Go to navigation
It is currently Sun Dec 04, 2016 8:17 am

All times are UTC




Post new topic Reply to topic  [ 8 posts ] 
Author Message
 Post subject: what does offer mean?
PostPosted: Wed Sep 23, 2015 6:25 am 
Offline

Joined: Mon Dec 01, 2014 10:31 am
Posts: 17
Hi All,
Morning all.
when parents say that they have got offer from private schools (HABS or NLCS etc) what does it mean in terms of paying?
is it paid offer , scholarship offer?

Sorry for such silly question :)

Have a nice day


Top
 Profile  
 
PostPosted: Wed Sep 23, 2015 6:30 am 
Offline

Joined: Wed Mar 04, 2009 2:01 pm
Posts: 6684
Location: Herts
It is the offer of a place. This will normally be a paid place. A bursary place has to be applied for in addition to applying for the exam.

These schools offer 100% bursaries for students who do well in the exam and do not have the means for a paid place.

There are also scholarships to entice students away from rival schools. DG


Top
 Profile  
 
PostPosted: Wed Sep 23, 2015 6:43 am 
Offline

Joined: Mon Dec 01, 2014 10:31 am
Posts: 17
Thanks DG

As always you are superstar


Top
 Profile  
 
PostPosted: Wed Sep 23, 2015 9:28 am 
Offline

Joined: Fri Sep 11, 2015 10:27 am
Posts: 9
How do you go about applying for a scholarship with an Independent School?


Top
 Profile  
 
PostPosted: Wed Sep 23, 2015 10:00 am 
Offline

Joined: Fri Sep 15, 2006 8:51 am
Posts: 8112
depends - sometimes you have to tick box on application form and the child is considered at the time of the entrance exam + interviews, in other cases there are separate exams.


Top
 Profile  
 
PostPosted: Wed Sep 23, 2015 10:48 am 
Offline

Joined: Wed Mar 04, 2009 2:01 pm
Posts: 6684
Location: Herts
In North London students who do well in the exam are either asked to sit a further scholarship paper or are offered a scholarship interview.

Some others just automatically offer scholarships to those securing the highest marks in the exams. DG


Top
 Profile  
 
PostPosted: Wed Sep 23, 2015 11:29 am 
Offline

Joined: Thu May 17, 2012 8:39 am
Posts: 837
Scholarships at top-tier schools seem to be in the order of a couple of hundred pounds a year (often coupled with an agreement to spend vast amounts of time contributing to whatever area the scholarship was awarded for). It's icing on the cake, but not enough to make a significant dent in the fees. Would a scholarship of £500 sway your decision when facing fees of five, six or seven thousand pounds a term? :shock: Music scholarships can also include some instrument tuition, but the children often need to be playing at grade V or above to be considered. Families who have had the money or skills to bring their children to that standard are unlikely to find such an award truly life-changing / life-enhancing.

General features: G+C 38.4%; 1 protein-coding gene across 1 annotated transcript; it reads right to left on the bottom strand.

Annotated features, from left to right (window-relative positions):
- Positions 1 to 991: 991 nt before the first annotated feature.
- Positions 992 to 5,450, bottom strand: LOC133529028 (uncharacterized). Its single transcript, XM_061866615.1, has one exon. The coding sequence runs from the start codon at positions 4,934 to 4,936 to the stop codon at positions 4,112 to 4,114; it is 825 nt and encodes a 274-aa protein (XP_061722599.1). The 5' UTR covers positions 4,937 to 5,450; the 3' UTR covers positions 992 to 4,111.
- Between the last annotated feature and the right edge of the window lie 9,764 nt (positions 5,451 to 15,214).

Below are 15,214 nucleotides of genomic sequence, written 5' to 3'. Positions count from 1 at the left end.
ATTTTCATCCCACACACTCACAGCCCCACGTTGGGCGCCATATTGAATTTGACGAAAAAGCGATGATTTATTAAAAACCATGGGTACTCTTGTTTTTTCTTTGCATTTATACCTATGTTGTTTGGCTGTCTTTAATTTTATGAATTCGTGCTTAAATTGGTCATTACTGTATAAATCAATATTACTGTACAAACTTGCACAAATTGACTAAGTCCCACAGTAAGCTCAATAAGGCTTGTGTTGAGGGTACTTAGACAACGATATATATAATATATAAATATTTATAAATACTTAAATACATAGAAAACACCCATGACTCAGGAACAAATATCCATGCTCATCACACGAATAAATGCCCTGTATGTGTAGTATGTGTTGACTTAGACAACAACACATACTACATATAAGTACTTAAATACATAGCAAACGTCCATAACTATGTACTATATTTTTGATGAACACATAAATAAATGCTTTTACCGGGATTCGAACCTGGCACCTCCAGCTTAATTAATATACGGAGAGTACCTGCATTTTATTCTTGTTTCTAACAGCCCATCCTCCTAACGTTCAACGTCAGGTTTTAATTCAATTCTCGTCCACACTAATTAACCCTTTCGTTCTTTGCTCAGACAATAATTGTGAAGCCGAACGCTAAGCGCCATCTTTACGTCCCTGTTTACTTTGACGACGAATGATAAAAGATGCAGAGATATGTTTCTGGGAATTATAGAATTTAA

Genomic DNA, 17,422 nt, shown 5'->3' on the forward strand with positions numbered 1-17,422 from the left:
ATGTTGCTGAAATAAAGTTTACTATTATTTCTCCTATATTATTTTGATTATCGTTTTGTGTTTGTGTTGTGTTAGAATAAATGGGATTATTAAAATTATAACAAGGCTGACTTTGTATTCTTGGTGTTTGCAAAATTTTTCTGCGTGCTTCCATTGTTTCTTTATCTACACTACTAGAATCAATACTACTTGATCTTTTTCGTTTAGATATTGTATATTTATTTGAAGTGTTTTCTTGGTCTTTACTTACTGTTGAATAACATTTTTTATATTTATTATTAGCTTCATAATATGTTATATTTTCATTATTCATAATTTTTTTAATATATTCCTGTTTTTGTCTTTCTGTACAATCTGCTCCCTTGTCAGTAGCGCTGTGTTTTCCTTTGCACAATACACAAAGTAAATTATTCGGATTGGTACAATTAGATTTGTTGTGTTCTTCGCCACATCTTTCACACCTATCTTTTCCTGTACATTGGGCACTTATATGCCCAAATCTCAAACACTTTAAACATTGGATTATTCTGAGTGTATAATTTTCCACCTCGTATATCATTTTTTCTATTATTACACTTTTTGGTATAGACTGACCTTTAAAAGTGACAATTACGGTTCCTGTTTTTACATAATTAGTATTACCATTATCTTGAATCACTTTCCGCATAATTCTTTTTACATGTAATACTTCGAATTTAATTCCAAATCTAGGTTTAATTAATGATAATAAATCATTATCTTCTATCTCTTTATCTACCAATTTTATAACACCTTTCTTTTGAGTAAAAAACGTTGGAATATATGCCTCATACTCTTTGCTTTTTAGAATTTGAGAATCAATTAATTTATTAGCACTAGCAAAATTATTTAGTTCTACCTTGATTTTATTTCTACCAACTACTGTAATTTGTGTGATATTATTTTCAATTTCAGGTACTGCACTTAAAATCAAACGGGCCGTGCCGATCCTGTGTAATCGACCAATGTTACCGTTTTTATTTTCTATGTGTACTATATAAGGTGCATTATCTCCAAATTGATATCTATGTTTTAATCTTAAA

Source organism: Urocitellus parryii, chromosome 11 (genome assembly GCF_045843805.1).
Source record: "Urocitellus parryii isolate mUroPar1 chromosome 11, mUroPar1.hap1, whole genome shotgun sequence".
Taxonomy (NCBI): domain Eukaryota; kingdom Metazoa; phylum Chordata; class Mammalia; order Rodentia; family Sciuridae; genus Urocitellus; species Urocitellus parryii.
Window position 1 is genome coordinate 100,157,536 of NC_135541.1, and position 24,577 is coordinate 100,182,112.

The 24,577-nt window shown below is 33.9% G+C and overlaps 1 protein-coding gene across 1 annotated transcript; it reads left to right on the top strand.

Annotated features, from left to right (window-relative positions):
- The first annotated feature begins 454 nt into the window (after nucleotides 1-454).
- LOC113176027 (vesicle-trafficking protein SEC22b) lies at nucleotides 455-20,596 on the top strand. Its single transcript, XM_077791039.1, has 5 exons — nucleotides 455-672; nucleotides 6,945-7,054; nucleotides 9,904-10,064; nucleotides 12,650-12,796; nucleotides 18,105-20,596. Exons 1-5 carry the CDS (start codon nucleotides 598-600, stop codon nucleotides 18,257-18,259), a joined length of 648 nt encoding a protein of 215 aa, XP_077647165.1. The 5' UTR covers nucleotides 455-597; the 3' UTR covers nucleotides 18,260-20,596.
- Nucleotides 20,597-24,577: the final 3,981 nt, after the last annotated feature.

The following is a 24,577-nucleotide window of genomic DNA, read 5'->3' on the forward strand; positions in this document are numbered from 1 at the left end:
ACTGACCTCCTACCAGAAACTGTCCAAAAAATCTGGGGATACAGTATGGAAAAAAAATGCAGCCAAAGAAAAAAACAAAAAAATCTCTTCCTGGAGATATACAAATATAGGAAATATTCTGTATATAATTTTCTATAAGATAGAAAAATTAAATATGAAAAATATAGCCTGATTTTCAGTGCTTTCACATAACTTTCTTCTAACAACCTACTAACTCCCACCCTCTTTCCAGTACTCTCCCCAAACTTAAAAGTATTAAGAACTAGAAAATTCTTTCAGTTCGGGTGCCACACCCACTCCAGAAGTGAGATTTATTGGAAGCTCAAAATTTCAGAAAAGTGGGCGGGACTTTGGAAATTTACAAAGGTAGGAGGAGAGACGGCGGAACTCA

Bursaries are based on the economic circumstances of the families of high-achieving children, because the bursar has to defend why family X is being offered an assisted place. I believe they are also reviewed each year, so if family circumstances improve, the bursary support can be reduced or withdrawn.

Back to the original question, "offer" means a school has decided to allocate a place to the child. Now the ball is back in the family's court, so there's a brief shift of power. The family has a limited time (usually a fortnight at most) to consider that offer against other offers and make a choice. If you choose to accept the offer, deposits will be required promptly, followed closely by fees for the next term. You have also entered a legally binding agreement. If you change your mind later, for example if a school you prefer offers you a space in a later admissions round, the first school can and will pursue you for whatever fees they can recoup per the terms and conditions of the agreement you signed. Read ALL the fine print carefully before signing anything and maybe put relevant deadlines into your calendar. :D

_________________
Buying online? Please support music at TGS. Thousands of retailers, no cost to you.

Tiffin Girls' School has a designated area; see the determined admissions arrangements. Use the journey planner. Note the Admissions timetable and FAQs.


Top
 Profile  
 
PostPosted: Wed Sep 23, 2015 12:37 pm 
Offline

Joined: Wed Jul 01, 2009 1:04 pm
Posts: 1186
Occasionally within certain circles parents will refer to an offer indicating that they have got some form of fee remission (generally a scholarship). "eg Felix got a very good offer from Dulwich but an excellent offer from Whitgift" meaning that Whitgift gave a higher percentage scholarship. But as HMC schools are limited to only offering up to 50% in terms of merit awards without a means test, the parents will have to pay at least 50% of fees, usually more, unless their income and assets entitle them to a means-tested award.

Most independent schools will give some information about scholarship and what these entail on their websites. They are after all primarily marketing tools for the school.


Top
 Profile  
 
Display posts from previous:  Sort by  
Post new topic Reply to topic  [ 8 posts ] 

All times are UTC


Who is online

Users browsing this forum: No registered users and 4 guests


You cannot post new topics in this forum
You cannot reply to topics in this forum
You cannot edit your posts in this forum
You cannot delete your posts in this forum
You cannot post attachments in this forum

Search for:
Jump to:  
CALL 020 8204 5060
   
Privacy Policy | Refund Policy | Disclaimer | Copyright © 2004 – 2016